Säkerhetsrisker kopplat till däck, fälg och hjul: en litteraturstudie

Håkan Andersson

A literature review about the road safety effects associated with tires, rims and wheels was carried out, where the literature search was done in consultation with the VTI Library and information centre. The outcome resulted in approximately 90 different references, most of which refer to research articles in peer reviewed journals, but also some independent reports and books. A clear distinction was made with slip-related accidents related to winter conditions and different types of snow tires/tire characteristics not included in the study. Furthermore, only the type of accidents that occurs during vehicle operation was treated, which means that work accidents occurring during a service are not included in the study.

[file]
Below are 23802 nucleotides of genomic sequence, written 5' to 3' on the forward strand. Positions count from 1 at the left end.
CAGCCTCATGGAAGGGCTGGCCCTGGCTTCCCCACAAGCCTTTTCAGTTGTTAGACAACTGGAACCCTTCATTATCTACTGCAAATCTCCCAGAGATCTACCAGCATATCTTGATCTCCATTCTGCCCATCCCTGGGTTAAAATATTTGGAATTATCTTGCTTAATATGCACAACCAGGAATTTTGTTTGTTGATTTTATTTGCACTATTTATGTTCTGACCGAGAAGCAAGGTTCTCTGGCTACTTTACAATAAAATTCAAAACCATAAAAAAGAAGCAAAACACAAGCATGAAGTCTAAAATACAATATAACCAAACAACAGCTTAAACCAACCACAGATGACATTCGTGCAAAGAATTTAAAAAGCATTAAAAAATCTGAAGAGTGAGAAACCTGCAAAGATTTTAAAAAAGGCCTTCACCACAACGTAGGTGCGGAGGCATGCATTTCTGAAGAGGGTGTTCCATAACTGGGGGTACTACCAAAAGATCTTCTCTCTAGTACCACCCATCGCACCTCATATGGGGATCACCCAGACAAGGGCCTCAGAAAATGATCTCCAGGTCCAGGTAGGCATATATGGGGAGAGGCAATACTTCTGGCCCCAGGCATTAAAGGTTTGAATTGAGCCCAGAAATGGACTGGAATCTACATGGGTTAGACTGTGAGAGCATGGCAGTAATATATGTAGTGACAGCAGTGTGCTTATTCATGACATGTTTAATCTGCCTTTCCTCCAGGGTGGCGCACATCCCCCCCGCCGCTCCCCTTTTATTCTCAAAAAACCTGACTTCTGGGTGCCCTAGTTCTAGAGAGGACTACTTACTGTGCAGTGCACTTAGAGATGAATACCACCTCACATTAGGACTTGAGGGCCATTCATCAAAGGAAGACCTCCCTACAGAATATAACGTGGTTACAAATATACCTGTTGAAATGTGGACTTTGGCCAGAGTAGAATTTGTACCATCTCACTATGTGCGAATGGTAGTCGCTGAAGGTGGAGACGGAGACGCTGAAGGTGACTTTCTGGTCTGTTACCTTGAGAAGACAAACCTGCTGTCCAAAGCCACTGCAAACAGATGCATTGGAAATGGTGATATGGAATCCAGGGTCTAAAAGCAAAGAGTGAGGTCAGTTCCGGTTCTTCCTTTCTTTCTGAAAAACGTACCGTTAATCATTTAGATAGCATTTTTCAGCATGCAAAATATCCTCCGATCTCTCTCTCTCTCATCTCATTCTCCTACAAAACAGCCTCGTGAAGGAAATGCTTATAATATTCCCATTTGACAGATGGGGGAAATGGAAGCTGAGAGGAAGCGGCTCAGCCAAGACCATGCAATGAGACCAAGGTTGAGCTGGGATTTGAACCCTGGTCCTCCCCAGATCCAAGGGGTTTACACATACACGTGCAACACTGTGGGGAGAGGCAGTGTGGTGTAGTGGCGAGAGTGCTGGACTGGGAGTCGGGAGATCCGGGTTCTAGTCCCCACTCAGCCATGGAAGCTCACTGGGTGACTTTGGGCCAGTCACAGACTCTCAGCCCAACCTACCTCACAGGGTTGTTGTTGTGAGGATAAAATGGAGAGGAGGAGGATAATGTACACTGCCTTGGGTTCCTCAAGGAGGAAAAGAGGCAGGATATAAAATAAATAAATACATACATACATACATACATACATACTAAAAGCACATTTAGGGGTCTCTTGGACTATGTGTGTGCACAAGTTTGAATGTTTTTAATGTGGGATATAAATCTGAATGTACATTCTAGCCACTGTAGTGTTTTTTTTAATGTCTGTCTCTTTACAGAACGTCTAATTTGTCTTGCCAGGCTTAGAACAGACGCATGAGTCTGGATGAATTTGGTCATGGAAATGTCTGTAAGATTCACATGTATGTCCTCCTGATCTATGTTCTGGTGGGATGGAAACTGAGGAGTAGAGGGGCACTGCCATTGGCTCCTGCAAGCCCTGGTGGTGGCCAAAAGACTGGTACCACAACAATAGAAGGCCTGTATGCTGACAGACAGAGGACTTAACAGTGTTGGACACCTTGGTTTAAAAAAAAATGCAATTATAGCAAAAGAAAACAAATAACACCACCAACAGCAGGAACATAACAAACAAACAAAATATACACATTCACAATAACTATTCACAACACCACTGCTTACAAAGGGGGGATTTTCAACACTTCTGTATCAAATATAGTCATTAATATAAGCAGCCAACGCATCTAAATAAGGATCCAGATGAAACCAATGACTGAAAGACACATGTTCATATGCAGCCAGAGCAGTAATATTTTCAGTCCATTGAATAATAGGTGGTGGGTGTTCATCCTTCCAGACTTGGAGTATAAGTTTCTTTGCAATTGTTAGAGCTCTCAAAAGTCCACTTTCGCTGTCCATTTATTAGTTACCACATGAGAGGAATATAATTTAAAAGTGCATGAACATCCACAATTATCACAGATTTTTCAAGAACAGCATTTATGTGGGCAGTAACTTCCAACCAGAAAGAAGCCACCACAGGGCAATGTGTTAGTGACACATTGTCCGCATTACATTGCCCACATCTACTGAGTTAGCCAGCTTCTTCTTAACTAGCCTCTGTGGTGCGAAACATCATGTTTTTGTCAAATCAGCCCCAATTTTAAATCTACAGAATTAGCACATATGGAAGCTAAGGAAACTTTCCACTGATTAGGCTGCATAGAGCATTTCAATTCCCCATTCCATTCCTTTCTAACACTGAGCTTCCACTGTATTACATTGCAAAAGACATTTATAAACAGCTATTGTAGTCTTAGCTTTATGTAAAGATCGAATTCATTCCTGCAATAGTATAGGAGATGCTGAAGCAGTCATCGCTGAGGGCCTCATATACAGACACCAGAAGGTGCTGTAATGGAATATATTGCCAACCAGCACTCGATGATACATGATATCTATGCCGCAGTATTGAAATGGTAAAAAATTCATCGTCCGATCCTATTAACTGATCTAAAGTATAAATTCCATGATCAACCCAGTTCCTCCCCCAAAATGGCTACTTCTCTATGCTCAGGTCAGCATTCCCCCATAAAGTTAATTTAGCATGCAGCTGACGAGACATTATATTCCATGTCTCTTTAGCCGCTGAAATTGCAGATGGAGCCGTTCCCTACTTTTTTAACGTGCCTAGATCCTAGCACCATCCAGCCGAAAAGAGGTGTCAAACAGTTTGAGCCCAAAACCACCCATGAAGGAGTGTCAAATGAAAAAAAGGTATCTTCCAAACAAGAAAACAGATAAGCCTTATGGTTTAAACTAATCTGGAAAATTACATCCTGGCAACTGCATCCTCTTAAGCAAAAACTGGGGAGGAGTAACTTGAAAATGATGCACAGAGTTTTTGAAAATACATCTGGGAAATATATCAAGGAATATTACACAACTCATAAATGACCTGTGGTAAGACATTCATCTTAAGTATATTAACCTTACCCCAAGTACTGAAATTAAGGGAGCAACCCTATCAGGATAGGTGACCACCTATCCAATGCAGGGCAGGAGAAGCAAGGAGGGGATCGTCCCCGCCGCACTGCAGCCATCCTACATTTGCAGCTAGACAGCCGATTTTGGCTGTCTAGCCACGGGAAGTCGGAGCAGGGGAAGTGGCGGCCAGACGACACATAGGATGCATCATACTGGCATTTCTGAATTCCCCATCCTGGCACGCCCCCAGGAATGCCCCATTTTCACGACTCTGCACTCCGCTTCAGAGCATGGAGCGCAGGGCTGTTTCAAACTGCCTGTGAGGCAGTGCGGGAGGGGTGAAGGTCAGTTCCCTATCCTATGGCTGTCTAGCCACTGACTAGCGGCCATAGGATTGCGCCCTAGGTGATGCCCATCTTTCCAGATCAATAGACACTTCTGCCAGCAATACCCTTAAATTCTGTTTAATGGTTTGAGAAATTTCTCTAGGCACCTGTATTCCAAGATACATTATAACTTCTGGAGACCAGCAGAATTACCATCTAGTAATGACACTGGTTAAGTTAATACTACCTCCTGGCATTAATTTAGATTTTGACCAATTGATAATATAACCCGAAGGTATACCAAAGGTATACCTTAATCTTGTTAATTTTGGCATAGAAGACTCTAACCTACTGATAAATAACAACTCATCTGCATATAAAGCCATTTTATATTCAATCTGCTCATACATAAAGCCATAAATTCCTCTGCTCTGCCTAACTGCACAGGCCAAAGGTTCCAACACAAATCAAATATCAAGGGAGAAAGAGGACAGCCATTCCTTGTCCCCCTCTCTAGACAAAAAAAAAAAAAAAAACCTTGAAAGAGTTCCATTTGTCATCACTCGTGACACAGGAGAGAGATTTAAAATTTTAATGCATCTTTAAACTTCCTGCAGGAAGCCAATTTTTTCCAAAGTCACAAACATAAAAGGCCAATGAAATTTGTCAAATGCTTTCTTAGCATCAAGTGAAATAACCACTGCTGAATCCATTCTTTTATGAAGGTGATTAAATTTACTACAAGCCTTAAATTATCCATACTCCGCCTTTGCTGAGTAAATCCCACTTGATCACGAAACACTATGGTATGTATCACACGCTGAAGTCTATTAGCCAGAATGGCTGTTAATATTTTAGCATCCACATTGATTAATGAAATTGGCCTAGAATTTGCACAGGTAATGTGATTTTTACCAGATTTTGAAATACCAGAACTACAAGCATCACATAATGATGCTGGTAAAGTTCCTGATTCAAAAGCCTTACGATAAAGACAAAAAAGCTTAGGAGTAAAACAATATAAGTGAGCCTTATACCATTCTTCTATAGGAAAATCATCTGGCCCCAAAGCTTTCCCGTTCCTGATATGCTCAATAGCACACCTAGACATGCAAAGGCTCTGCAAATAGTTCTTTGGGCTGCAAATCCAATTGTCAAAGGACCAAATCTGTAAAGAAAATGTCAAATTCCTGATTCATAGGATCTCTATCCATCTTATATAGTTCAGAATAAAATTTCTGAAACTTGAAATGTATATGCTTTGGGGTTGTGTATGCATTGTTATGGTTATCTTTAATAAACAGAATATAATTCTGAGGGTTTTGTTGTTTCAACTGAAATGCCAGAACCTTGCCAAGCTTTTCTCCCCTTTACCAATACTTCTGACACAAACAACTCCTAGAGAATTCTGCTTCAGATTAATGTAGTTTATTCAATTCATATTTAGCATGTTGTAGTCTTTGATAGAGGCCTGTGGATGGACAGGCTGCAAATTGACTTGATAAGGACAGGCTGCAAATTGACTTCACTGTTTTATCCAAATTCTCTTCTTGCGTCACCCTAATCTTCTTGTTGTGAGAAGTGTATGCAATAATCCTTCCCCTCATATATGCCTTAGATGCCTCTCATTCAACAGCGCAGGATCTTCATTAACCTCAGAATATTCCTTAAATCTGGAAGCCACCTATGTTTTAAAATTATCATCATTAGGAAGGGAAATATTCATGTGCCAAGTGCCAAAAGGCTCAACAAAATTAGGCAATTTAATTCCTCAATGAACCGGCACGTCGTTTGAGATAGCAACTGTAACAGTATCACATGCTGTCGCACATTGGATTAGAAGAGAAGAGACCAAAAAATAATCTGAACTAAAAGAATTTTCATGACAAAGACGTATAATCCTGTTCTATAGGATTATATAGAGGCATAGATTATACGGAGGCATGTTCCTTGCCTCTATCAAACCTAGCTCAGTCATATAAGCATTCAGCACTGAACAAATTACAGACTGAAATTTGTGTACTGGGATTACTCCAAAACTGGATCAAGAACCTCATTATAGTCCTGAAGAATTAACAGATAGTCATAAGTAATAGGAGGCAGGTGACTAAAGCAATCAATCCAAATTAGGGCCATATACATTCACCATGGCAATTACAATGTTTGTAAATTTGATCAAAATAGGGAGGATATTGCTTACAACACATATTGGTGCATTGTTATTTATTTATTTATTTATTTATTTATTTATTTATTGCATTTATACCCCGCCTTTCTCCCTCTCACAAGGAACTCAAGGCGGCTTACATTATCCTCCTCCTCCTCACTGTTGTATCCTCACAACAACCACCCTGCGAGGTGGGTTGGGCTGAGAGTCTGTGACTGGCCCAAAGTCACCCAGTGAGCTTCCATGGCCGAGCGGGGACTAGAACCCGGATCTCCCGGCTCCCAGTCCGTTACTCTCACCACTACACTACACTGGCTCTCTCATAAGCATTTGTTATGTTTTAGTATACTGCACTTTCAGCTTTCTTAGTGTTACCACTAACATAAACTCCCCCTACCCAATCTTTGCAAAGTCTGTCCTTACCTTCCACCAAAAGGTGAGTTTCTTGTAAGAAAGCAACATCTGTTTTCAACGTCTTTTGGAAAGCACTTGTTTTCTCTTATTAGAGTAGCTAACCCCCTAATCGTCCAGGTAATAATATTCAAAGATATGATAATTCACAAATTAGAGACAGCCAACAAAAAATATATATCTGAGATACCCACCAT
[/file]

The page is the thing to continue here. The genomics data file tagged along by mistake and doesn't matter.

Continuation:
There is not much research published on the rim effect on road safety, and a U.S. accident investigator believes that the wheels generally are extremely reliable. Of the anomalies that can occur for the wheel as a whole, loosening of the wheel is the most serious. The studies that we found dealing with wheel imbalance only apply to comfort problems and increased road wear. Different wheel alignment will affect a vehicle's handling, but we have not found any study that has related this to road safety. For tires, we found no research on how different tire sizes and brands mounted on a vehicle affect its safety. Several studies show that there is a risk involved with mounting new tires on the front axle and worn tires on the rear axle. There is a consensus that during the replacement of two tires, the new tires should always be positioned on the rear axle, regardless if the vehicle is front or rear wheel driven. A number of studies show how the tread depth affects the wet grip during braking, and how the tires with less than 3 mm tread depth lose about half of the available friction compared to new tires.



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